(ISBN 1-84435-427-6)





 Long ago, the planet

 Pavonis IV was saved

 from destruction by

 the Doctor. Now it is

 dead, but a NUMBER OF

 survivors and their

 precious race bank

 survive on BOARD the

 starship Myriad.


 Their mission: to

 scour the universe

 for the obelisk in

 which their saviour

 travels, and ASK HIM

 to save their world



 the TARDIS arrives

 on the Myriad just in

 time to see the crew

 achieve their goal.

 Or so they think…


 Death stalks the ship,

 the aI CAIN has lost

 control, and a force

 is about to be SET

 LOOSE that threatens

 the entire galaxy...



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The Pyralis Effect








The Pyralis Effect is steampunk novelist George Mann’s first endowment to the

auditory world of Doctor Who, and for an opening effort it certainly doesn’t pull any punches. A bold, sweeping affair that tells of ancient Time Lord wars, creatures of light, and temporal prisons, this production is nothing if not ambitious. It even sells itself as a sequel to a first Doctor adventure that we know nothing of, allowing Mann to gently critique the ramifications of the Doctor’s meddling as he drives his plot forward.


The story never gets above itself, however. Despite the Doctor’s pre-existing association with Pavonis IV and the Pyralis’ grandiose history with the Time Lords, Mann’s plot is tight and claustrophobic, laden with amorphous monsters and good old-fashioned scares. The first episode’s cliffhanger is particularly effective, as a Pyralis oozes underneath a door to trap Romana in a tiny room, threatening “We will illuminate you. We will illuminate you all…”


Billed as taking place between The Horns of Nimon and The Leisure Hive, this adventure is encased by the original Delia Derbyshire rendition of the series’ theme tune, but that is where its Season 17 sensibilities begin and end. Both as a story and as a production, The Pyralis Effect feels shiny and lush; not necessarily stylish (I don’t think that anybody would call The Leisure Hive or Meglos ‘stylish’), but its certainly glossy, reflecting the ambition of the writer’s storyline.


This sense is buoyed by Richard Fox and Lauren Yason’s extraordinary sound design. The Pyralis Effect doesn’t sound like any other Big Finish release that I could call to mind - its score is carried by a haunting soprano, reminiscent of The Space Pirates; and the sound effects themselves are stark and brutal, limited to the powerful hum of the starship Myriad’s engines and clanking of footfalls upon its metal floors.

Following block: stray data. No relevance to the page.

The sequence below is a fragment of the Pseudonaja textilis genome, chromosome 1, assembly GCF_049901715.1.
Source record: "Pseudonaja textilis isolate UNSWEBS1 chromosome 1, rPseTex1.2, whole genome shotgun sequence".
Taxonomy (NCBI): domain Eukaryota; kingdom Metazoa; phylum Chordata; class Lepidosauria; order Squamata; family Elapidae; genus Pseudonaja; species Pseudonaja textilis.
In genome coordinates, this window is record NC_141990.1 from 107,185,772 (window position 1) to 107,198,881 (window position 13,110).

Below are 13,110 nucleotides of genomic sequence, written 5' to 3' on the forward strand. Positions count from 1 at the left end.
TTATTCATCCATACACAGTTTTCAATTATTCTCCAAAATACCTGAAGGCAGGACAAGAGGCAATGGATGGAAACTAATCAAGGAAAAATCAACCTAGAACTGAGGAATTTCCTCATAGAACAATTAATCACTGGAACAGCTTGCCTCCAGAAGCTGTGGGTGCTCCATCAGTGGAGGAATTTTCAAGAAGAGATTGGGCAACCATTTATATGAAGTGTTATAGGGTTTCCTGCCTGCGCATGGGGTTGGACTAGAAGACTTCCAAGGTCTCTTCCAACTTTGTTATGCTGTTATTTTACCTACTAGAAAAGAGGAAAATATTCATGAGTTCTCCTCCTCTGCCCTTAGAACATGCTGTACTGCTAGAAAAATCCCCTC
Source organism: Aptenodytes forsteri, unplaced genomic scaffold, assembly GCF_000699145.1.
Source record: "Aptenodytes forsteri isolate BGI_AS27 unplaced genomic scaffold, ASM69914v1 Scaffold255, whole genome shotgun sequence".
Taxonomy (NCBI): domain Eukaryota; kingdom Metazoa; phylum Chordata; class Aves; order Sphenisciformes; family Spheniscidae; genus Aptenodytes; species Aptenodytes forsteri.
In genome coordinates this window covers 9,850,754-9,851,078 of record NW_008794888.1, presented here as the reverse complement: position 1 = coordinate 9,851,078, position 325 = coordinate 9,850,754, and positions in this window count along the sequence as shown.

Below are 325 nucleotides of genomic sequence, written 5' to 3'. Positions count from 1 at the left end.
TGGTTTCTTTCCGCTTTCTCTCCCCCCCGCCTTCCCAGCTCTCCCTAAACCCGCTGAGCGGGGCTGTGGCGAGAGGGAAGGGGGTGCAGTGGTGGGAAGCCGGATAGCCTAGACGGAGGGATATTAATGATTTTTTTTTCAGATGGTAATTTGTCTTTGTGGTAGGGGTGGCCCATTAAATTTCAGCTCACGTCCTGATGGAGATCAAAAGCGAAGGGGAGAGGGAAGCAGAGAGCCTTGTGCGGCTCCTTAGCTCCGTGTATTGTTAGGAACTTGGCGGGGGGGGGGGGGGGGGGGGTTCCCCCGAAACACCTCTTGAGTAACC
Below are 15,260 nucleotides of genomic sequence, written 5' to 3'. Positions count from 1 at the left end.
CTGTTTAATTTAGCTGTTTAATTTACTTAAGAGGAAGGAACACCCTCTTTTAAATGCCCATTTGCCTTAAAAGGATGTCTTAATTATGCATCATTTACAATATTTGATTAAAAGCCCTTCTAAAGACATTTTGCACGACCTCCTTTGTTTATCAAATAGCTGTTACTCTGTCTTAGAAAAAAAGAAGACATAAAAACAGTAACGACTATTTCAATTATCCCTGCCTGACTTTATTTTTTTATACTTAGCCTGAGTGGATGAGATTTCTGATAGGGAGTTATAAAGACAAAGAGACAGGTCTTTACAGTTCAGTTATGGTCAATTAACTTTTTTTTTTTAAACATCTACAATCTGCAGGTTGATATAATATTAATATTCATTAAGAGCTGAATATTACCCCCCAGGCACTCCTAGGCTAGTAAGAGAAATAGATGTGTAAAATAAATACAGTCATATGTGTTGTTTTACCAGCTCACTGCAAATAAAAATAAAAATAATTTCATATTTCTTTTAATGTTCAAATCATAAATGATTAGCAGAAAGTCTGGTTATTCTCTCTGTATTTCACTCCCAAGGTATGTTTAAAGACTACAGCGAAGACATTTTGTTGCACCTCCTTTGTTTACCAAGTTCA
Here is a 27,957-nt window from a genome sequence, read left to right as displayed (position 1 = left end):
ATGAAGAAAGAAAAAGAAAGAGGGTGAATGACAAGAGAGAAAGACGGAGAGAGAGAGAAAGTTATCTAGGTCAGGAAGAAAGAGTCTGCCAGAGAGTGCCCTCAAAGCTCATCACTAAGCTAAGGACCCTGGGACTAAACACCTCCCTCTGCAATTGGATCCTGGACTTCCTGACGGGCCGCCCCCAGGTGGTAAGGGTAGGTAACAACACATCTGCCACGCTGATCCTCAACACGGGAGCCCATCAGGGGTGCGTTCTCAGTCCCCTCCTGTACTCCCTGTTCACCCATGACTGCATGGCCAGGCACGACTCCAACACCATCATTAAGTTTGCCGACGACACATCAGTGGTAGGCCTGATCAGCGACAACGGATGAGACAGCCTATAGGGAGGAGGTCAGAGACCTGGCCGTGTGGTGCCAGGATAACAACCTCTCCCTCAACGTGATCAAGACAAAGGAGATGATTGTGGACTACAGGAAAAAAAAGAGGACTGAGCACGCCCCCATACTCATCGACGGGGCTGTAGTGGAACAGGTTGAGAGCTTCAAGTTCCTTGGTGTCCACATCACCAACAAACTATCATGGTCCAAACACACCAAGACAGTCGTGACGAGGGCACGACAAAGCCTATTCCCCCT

Furthermore, Mann’s character-

isation of Lalla Ward’s Romana

and Tom Baker’s Doctor and is

right on the money. Though The

Pyralis Effect is most definitely

Romana’s tale, Mann captures

the deadly silliness of Baker’s

twilight performances wonderfully. Certain moments - for instance, when the Doctor cries out the word “fungal” before quickly covering his mouth to silence himself – took me right back to those Sunday morning UK Gold-fests that Mann so wistfully recalls in his author’s note. I find it quite heartening that I wasn’t the only teen in the 1990s to sit glued to a channel that caters for the middle-aged.


Nevertheless, whether she’s trying to imitate the sonorous tones of her erstwhile husband or sparring with fellow Big Finish stalwart Jess Robinson (Patient Zero), Ward is the real star

of this production, delivering Mann’s eloquent prose and beautifully grandiloquent dialogue with customary aplomb.


On the downside, Mann’s story does lack pace. On occasion I found my attention waning, though thankfully it was never for long as there was always a temporal void threatening to erupt, or a vaporous monstrosity waiting to take shape….


Overall then, The Pyralis Effect is a dauntless and dramatic opening effort. It’s not perfect by any means, but it really does stand out from the crowd.


Copyright © E.G. Wolverson 2010


E.G. Wolverson has asserted his right under the Copyright, Designs and Patents Act, 1988 to be identified as the author of this work.



This CD’s blurb places the story between the television serials Shada and The Leisure Hive. Within this gap, we have placed it between the earlier novels Festival of Death and The Well-Mannered War. Whilst The Well-Mannered War was released earlier, it was clearly intended to be the final Graham Williams’ era adventure, and has been placed accordingly.


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